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Unanswered Prayers.

The words Down Syndrome continued to echo in my mind. Every time I felt baby, all I could think about was the idea that our child could have a genetic defect. I got lost in the what ifs. My husband and I knew very little about Down Syndrome. I prayed, asking others to pray to heal our baby, to “fix our baby”. I had everything planned out for this child. I knew in my mind what life was supposed to look like with this baby. If baby’s results came back positive for Down Syndrome, how would I tell my family and friends. What would they think. I felt so lost and consumed with fear, sadness, and heartache. 

The next week felt like an eternity as we awaited our level two ultrasound. A level two ultrasound looks at things more in-depth. The ultrasound could either confirm baby did indeed have Down Syndrome (up to a 99% accuracy) or really not tell us anything further. I hated not having any answers, my anxiety continued to climb with each passing day.  

When the day came, I remember walking into the hospital just shaking. I had my statue of Mary in my pocket. This statue is very special to me. I received it as a gift while pregnant with my second child. I held onto her for dear life in my hand. My husband was out of town at this time, so a friend came with. We took a seat in the waiting room and waited for my name to be called. Soon after we sat down, we were headed back to the ultrasound room. The tech began to take pictures. I stared at the ultrasound screen watching intently with each picture the ultrasound tech took. Once the exam was completed, we anxiously waited for the doctor.

The doctor walked in, “you are here today for an absent nasal bone?”. I responded, “no, I am here because of an echogenic focus of the heart”. Little did the doctor know that she just confirmed my biggest fear, our child had Down Syndrome. (An absent nasal bone is considered a significant indicator of a genetic defect. I learned this while doing some research trying to prepare myself for the ultrasound). The doctor continued to ask questions about our medical and family history before going over the ultrasound findings with us. I didn’t want to answer any questions I just wanted the results. Hoping somehow there was still a chance our baby didn’t have Down Syndrome. Finally, the doctor reviewed the ultrasound findings with us. “The exam showed that your baby does not have a nasal bone. The absent nasal bone along with the genetic testing tells me there is a 99% chance that your child will be born with Down Syndrome. The only way to know for sure is to do an amniocentesis. We recommend an amniocentesis before you make the decision whether or not you want to term this pregnancy”.At this point I was crying so hard. I couldn’t comprehend what she was telling me. How did we go from Down Syndrome to terminating my pregnancy?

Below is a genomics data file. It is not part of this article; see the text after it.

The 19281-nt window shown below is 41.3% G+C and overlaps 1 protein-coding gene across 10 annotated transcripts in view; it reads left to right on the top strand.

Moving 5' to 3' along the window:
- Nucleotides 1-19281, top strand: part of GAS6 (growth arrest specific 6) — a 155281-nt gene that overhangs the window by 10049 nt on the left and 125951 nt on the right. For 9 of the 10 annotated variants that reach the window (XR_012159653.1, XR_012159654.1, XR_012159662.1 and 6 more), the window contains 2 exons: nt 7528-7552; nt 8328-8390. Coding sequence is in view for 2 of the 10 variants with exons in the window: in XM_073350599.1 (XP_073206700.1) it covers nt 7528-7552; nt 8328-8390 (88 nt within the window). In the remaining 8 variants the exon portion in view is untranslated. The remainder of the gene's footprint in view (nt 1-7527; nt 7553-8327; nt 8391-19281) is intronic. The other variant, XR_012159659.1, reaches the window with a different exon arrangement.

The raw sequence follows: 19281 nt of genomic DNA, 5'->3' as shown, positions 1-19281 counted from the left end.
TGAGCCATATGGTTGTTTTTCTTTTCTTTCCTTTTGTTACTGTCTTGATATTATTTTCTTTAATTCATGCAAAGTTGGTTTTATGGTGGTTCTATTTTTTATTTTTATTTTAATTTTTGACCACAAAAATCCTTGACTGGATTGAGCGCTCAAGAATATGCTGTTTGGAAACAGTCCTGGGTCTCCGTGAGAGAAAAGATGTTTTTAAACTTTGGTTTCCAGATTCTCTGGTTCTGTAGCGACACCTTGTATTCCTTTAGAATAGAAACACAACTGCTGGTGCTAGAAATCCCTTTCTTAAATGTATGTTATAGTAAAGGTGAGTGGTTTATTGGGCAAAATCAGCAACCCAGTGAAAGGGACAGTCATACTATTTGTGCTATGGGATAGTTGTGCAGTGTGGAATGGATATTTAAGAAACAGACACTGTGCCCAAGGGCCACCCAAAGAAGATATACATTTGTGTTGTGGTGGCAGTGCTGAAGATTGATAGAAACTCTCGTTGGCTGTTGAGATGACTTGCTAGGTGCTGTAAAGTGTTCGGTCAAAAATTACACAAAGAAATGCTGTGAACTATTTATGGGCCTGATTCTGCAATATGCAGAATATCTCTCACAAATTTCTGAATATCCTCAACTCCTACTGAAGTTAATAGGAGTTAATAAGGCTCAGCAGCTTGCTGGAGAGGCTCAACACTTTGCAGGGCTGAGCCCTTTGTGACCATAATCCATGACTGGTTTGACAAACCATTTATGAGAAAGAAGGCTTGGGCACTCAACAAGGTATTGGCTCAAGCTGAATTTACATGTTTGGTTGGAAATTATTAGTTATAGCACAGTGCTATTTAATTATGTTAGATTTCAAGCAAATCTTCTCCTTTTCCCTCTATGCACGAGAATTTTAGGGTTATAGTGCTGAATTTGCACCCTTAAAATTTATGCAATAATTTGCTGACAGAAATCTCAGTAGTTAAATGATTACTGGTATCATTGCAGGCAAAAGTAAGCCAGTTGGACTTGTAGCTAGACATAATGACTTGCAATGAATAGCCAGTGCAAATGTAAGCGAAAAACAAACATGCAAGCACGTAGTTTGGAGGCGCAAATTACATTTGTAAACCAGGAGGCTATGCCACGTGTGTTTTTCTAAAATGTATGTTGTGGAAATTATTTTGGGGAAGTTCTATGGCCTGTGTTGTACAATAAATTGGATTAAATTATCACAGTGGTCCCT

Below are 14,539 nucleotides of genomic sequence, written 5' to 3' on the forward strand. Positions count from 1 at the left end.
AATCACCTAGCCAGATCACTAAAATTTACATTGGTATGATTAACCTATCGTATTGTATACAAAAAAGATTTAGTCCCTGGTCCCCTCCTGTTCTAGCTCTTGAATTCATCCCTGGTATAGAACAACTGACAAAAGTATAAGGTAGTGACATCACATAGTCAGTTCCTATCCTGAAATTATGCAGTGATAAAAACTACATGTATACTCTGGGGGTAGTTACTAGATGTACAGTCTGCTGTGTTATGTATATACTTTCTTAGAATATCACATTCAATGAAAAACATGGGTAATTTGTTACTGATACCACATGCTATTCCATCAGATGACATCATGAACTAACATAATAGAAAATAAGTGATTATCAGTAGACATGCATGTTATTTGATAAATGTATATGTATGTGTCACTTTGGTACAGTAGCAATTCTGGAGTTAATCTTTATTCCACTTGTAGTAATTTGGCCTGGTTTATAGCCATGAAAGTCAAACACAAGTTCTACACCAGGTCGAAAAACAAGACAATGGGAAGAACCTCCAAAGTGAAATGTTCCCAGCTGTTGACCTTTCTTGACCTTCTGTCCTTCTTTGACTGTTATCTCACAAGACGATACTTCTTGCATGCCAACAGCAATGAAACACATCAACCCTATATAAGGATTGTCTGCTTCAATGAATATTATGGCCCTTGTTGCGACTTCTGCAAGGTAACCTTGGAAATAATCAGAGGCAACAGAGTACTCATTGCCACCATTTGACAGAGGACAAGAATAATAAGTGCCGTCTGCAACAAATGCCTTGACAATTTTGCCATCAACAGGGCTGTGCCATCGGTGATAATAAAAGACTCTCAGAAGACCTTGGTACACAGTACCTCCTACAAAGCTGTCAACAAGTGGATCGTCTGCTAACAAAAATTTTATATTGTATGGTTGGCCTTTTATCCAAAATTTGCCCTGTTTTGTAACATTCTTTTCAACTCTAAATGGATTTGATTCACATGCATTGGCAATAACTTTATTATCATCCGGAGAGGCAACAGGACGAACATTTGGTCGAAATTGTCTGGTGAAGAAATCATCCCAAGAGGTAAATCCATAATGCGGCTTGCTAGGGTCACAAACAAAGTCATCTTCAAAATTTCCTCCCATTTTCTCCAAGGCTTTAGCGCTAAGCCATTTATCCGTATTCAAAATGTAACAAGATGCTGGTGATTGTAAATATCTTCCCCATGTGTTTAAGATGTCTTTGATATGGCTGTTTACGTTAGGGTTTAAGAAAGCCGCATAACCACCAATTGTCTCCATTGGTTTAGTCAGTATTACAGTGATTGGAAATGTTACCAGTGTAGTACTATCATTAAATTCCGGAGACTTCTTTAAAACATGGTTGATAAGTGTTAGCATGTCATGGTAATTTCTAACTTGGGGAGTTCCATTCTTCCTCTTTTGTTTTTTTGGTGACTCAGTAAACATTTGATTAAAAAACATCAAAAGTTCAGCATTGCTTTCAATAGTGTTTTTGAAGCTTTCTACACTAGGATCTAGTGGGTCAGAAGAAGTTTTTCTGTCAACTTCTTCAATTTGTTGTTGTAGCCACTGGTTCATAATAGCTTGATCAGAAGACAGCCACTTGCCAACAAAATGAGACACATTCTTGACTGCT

When I finally calmed down enough to ask a question, I asked what she could tell me about this diagnosis. She stated, “this is a connective tissue/cartilage disorder. Your baby may have problems breathing, swallowing/choking, baby may not be able to talk, crawl, walk, and may have some heart defects. (Fifty percent of babies born with Down Syndrome have heart defects. Some requiring immediate surgery upon birth.) or your baby may be as highly functioning as a baby with this diagnosis can be.”  Excuse me what? Am I hearing her right? I replayed what she said over and over in my mind as I sobbed and sobbed. I remember yelling out to God quietly in my mind in anger, why are you doing this to us!!!

That evening I talked to my husband on the phone telling him the news and what our options were. We decided against an amniocentesis because of health risks and truly it wasn’t going to change our mind. We wanted this baby no matter what his/her diagnosis was. There was nothing anyone could say to make us love this child any less.   

 Looking back, the hardest part of this day wasn’t the diagnosis. It was knowing how angry I was with God that he didn’t answer my prayers instead of being thankful that he didn’t answer my prayers. If God would have listened to my prayers, our family may not have been blessed with Mr. Myles. Trusting God when things are going “our” way or when things are good, is so easy for me. Trusting God about the unknown, or when things aren’t going the way, I think they should, is so very very difficult for me. When asked, do you trust God? I’ve always answered yes, absolutely. But do I truly.no. If I did, I would trust him at all times. 

Myles is now 6 months old. I still do not know what this means for him or for our family. What I do know, is that God knew exactly what our family needed. If he had answered my prayers, we may not have Myles, and without him our family wouldn’t be complete. 


When have you found yourself angry or frustrated with God because he didn’t answer your prayers? Looking back now, how does this make you feel?